The U.S. Department of Health and Human Services (HHS) has announced it is extending the deadline to August 28 for all dentists to apply for funding through the Enhanced Provider Relief Fund Payment Portal. This deadline applies to:
- Dentists who have directly billed their state Medicaid/Children’s Health Insurance Programs or Medicaid managed care plans for oral health care services
- Dentists who have directly billed health insurance companies for oral health care services, as well as dentists who do not accept insurance and have directly billed patients for oral health care services
Dentists are eligible for these relief funds even if previously receiving Small Business Administration EIDL and/or PPP loans. These have no impact on the HHS relief funds.
For more information on the application deadline extension click here.
The AAPD and ADA recommend that dentists who participate in Medicaid and CHIP programs apply for the Medicaid and CHIP Distribution. A fact sheet is available here.
For dentists who don’t participate in Medicaid/CHIP, the AAPD and ADA recommend application through the Enhanced Provider Relief Payment Portal.
Note that for either application, the same portal is used.
Information on how to apply for either source of funding can be found here.
HHS has updated its FAQs to address common questions, including expanded information on eligibility, application, payment process, and more. HHS also offers webinar recordings, available here. HHS Webinar Recordings
For help with the application process, HHS has set up a Provider Support Line, 866- 569-3522, to assist with questions. The hours of operation are 7 a.m. to 10 p.m. CST, Monday – Friday.
The ADA has also prepared a FAQ for dentists concerning the relief funds, which can be found here.
The AAPD has joined the Organized Dentistry Coalition in a letter to the leaders of the U.S. Senate and House of Representatives that outlines policy priorities to be included in the next COVID-19 relief package. The letter can be accessed here. This request for important support to dental practices includes:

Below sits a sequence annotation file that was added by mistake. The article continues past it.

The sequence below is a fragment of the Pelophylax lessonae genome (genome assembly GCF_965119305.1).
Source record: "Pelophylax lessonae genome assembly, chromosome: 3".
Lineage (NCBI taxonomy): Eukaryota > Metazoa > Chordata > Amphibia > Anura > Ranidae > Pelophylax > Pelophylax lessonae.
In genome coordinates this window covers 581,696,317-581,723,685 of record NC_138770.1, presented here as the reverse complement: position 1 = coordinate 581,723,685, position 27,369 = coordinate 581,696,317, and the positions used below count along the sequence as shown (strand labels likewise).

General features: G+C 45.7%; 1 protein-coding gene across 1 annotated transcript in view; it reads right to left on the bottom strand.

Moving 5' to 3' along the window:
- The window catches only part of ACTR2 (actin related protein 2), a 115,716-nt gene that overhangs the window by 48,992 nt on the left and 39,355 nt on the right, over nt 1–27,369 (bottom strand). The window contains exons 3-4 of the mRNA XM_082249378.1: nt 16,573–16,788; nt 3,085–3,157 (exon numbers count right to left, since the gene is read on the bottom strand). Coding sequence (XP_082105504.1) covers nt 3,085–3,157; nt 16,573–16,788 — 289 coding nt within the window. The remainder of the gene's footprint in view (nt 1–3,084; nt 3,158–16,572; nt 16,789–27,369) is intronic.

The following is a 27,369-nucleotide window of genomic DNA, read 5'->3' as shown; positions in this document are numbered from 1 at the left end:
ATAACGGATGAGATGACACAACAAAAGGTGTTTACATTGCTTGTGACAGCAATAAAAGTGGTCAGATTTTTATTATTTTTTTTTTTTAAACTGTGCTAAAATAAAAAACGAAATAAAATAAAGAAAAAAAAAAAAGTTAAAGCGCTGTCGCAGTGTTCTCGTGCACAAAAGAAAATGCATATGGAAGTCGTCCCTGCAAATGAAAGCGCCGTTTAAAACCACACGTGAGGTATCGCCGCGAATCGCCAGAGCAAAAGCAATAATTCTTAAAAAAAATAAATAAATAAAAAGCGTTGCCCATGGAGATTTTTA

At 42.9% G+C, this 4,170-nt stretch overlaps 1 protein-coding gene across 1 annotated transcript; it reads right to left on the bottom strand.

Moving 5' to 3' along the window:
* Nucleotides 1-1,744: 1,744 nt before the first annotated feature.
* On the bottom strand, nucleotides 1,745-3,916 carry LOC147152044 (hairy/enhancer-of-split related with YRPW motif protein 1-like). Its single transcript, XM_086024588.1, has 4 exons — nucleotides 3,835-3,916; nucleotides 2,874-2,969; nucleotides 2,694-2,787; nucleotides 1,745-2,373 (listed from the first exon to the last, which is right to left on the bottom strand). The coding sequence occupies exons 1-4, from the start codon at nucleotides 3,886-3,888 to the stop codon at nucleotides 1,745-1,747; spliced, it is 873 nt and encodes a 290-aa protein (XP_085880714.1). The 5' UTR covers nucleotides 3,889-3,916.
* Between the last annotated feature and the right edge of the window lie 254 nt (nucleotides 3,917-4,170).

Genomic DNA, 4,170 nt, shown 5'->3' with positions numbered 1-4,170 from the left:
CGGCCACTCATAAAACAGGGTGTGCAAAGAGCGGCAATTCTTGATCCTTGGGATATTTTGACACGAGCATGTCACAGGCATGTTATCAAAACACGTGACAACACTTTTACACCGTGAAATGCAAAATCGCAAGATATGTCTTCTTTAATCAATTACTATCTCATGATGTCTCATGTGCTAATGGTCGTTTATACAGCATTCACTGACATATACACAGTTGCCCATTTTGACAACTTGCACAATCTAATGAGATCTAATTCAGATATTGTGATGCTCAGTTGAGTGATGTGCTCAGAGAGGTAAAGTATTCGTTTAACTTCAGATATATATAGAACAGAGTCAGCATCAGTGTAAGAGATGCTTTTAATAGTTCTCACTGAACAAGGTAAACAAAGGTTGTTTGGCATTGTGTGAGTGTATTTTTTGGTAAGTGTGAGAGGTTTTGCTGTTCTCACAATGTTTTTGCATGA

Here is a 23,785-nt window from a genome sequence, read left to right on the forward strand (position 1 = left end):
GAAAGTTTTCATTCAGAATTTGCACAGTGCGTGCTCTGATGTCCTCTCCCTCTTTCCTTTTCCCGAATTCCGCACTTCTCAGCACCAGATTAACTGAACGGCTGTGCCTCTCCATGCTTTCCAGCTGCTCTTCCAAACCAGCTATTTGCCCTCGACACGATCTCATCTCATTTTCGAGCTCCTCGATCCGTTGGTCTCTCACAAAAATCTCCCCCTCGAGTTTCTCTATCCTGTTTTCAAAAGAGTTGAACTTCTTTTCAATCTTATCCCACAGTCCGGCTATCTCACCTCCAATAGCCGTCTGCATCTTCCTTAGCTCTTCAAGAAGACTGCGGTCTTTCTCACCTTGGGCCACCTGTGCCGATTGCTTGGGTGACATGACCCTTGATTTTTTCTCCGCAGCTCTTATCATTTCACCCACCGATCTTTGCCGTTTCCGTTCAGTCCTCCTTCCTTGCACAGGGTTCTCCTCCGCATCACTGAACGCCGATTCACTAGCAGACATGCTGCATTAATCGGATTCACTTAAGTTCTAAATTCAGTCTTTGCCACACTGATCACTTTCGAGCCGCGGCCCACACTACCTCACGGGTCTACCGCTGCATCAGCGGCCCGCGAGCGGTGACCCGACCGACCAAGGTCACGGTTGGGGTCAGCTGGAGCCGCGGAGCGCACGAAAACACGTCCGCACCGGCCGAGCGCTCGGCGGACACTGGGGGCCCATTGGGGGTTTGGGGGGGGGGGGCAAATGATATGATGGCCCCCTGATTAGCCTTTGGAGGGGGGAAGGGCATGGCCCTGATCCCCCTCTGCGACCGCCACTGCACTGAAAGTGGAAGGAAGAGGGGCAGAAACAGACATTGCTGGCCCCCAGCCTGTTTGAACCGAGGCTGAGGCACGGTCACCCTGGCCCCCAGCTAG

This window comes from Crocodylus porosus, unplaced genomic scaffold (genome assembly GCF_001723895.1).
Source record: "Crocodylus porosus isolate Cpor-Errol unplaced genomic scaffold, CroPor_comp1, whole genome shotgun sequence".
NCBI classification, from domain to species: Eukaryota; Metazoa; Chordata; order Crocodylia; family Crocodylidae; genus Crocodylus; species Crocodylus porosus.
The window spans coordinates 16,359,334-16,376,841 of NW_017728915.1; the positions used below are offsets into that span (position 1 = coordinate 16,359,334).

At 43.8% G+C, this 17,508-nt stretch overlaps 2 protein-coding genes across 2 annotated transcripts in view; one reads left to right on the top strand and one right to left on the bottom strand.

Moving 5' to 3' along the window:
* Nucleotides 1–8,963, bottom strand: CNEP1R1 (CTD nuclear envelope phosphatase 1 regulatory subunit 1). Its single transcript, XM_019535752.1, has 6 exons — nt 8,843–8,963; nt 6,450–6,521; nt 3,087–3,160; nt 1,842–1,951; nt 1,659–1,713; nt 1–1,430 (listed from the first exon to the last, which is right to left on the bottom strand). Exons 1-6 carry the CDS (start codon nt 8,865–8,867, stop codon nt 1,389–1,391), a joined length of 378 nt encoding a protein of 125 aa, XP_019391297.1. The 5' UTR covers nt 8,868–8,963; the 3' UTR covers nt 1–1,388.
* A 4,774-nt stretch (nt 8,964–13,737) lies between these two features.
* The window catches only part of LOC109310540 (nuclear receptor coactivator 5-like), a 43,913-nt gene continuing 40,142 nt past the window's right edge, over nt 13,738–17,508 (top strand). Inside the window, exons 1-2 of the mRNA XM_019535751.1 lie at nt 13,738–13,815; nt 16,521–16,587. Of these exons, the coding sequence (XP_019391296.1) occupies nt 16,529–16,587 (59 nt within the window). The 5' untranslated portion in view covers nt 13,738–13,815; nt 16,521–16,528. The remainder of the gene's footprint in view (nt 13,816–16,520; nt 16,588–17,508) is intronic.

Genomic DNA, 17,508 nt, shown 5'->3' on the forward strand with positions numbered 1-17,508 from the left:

- Tax credits to small businesses for the purchase of additional personal protective equipment (PPE) and safety improvements
- Temporary and targeted liability protection to small businesses
- Additional flexibility for the Paycheck Protection Program (PPP) loans
- Incentives for health care practitioners to work in health-disadvantaged communities that have been further undermined by COVID-19
In view of the success of previous advocacy efforts, the AAPD predicts a positive step forward in Congressional efforts to combat the challenging effects of the COVID-19 pandemic on pediatric dentistry.
On June 17, the Centers for Disease Control and Prevention (CDC) updated its Guidance for Dental Settings: Interim Infection Prevention and Control Guidance for Dental Settings During the COVID-19 Response originally released on May 21, 2020. The AAPD and ADA have engaged in ongoing communications with the CDC to help ensure consistency between the CDC guidance, ADA toolkit and AAPD practice re-emergence checklist.
The key points of the update are summarized as follows:
- The recommendation to wait 15 minutes after completion of clinical care and exit of each patient without suspected or confirmed COVID-19 to begin to clean and disinfect room surfaces has been removed.